29. See Kingston Reif, U.S. Nuclear Modernization Programs, Arms Control Ass’n, https://www.armscontrol.org/factsheets/USNuclearModernization#snapshot (last visited Sept. 9, 2019).
30. Nuclear Posture Review, supra note 28, at XII (calling for development of a new sea-launched nuclear-capable cruise missile).
31. UN Global Counter Terrorism Strategy, United Nations Off. of Counter-Terrorism, https://
www.un.org/counterterrorism/ctitf/en/un-global-counter-terrorism-strategy (last visited Sept. 19, 2019).
32. International Legal Instruments, United Nations Off. of Counter-Terrorism, www.un.org/
en/counterterrorism/legal-instruments.shtml (last visited Sept. 19, 2019).
33. Rep. of the Ad Hoc Comm. Established by Gen. Assembly Resolution 51/210 of 17 December 1996, at 3–16, U.N. Doc. A57/37 (2002).
35. Alan Greene, Defining Terrorism: One Size Fits All?, 66 Int’l & Comp. L.Q. 411 (2007).
36. See generally John Yoo, War By Other Means: An Insider’s Account of the War on Terror (2006).
37. See UN Global Counter Terrorism Strategy, supra note 31.
38. What Was the Good Friday Agreement?, BBC (Apr. 10, 2018), https://www.bbc.co.uk/newsround/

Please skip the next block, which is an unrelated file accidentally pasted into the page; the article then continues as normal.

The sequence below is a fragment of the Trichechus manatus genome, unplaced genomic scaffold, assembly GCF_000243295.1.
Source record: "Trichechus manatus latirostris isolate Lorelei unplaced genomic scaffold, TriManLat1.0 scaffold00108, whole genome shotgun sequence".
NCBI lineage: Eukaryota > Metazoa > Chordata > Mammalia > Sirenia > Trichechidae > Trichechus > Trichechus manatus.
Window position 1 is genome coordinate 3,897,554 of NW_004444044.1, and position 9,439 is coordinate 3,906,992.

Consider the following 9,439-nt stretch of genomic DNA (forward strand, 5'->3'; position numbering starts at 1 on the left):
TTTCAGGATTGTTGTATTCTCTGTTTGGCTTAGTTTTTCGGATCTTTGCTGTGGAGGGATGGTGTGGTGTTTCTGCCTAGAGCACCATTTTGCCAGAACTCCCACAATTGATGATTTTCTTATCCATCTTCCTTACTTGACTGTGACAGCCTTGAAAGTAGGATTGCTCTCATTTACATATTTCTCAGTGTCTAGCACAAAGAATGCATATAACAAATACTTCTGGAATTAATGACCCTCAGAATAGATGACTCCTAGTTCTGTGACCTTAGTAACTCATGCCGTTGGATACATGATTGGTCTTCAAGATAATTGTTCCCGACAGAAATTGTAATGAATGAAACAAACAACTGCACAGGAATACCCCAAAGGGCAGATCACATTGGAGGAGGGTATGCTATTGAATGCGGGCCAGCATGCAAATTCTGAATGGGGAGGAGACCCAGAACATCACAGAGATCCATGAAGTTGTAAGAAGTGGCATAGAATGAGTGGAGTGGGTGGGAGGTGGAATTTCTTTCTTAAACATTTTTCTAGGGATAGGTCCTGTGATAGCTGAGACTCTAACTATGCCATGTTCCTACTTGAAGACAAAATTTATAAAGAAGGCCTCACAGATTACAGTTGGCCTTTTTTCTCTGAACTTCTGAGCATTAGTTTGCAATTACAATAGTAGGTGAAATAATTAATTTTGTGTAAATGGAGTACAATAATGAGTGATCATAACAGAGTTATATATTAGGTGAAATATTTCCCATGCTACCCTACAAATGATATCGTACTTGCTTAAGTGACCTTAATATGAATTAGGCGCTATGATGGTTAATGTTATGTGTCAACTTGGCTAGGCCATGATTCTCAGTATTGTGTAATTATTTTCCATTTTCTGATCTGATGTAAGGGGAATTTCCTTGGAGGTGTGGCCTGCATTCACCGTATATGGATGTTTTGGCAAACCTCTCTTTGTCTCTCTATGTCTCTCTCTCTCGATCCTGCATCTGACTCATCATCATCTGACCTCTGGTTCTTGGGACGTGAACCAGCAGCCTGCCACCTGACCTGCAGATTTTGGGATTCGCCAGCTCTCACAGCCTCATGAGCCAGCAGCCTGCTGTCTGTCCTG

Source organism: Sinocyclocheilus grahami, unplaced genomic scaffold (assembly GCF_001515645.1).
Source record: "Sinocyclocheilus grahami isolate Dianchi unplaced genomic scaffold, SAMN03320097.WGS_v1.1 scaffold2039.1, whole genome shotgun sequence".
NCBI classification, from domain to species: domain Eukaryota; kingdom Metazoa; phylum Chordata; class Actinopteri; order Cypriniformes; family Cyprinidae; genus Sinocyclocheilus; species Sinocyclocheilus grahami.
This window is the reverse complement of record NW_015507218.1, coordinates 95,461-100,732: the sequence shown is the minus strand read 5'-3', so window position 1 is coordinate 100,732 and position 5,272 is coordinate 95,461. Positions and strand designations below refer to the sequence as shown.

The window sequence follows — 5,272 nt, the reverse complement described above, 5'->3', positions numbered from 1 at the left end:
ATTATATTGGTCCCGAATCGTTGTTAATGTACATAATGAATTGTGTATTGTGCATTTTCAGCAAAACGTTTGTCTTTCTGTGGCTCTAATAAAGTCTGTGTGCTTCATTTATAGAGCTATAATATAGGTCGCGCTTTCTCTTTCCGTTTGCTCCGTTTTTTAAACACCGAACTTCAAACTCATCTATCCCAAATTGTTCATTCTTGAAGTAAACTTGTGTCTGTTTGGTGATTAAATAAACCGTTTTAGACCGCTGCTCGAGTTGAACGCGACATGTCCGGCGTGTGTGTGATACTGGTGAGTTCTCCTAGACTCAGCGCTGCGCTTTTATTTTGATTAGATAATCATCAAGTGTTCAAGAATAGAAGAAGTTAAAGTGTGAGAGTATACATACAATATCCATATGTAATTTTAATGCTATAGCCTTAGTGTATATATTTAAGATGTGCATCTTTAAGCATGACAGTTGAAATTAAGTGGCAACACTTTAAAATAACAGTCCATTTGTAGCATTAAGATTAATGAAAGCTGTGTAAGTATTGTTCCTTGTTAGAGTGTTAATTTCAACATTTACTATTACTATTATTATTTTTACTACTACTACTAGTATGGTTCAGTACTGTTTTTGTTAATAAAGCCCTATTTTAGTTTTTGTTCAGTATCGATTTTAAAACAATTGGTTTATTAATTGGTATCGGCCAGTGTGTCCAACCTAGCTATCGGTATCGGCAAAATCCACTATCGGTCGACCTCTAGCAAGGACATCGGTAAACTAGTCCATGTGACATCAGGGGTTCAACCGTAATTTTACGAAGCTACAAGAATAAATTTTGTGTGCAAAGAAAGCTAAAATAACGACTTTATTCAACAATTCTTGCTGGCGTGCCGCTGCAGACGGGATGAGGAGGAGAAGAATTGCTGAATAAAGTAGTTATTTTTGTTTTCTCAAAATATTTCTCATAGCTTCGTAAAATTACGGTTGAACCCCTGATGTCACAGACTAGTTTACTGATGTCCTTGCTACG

39. Adam Isacson, To Save Columbia’s Peace Process, Prove the Extremists Wrong, N.Y. Times (Sept. 3, 2019), https://www.nytimes.com/2019/09/03/opinion/international-world/colombia-farc-peace.html.
40. See, e.g., Joseph Hincks, ISIS Is Still Active in Iraq, Syria and Beyond: This Is What the Threat Looks Like Now, Time (Jan. 18, 2019), time.com/5506007/trump-isis-victory-islamic-state/.
41. Mujib Mashal & Eric Schmitt, White House Orders Direct Taliban Talks to Jump-Start Afghan Negotiations, N.Y. Times (July 15, 2018), https://www.nytimes.com/2018/07/15/world/asia/afghanistan-taliban-direct-negotiations.html.
42. Tom Vanden Brook & David Jackson, Trump Orders US Troops Out of Syria, Declares Victory over ISIS, Senators Slam Action as Mistake, USA Today (Dec. 19, 2018, 9:48 AM), https://www.usatoday.
43. Ken Dilanian & Courtney Kube, Trump Administration Wants to Increase CIA Drone Strikes, NBC News (Sept. 18, 2017, 1:58 PM), https://www.nbcnews.com/news/military/trump-admin-wants-increase-cia-drone-strikes-n802311.
46. Exec. Order No. 13,862, 84 Fed. Reg. 8789 (Mar. 6, 2019).
47. The president is required to keep congressional intelligence committees–i.e., the Senate Select Committee on Intelligence and the House Permanent Select Committee on Intelligence–“fully and currently informed of all covert actions.” See Presidential Approval and Reporting of Covert Actions, 50 U.S.C. § 3093(b)(1) (2012). The comprehensiveness of the oversight of these committees with respect to such actions as drone targeting, however, has been questionable. See, e.g., Alice Ross, Is Congressional Oversight Tough Enough on Drones, Bureau of Investigative Journalism (Aug. 1, 2013), https://www.thebureauinvestigates.com/opinion/2013-08-01/is-congressional-oversight-tough-enough-on-drones.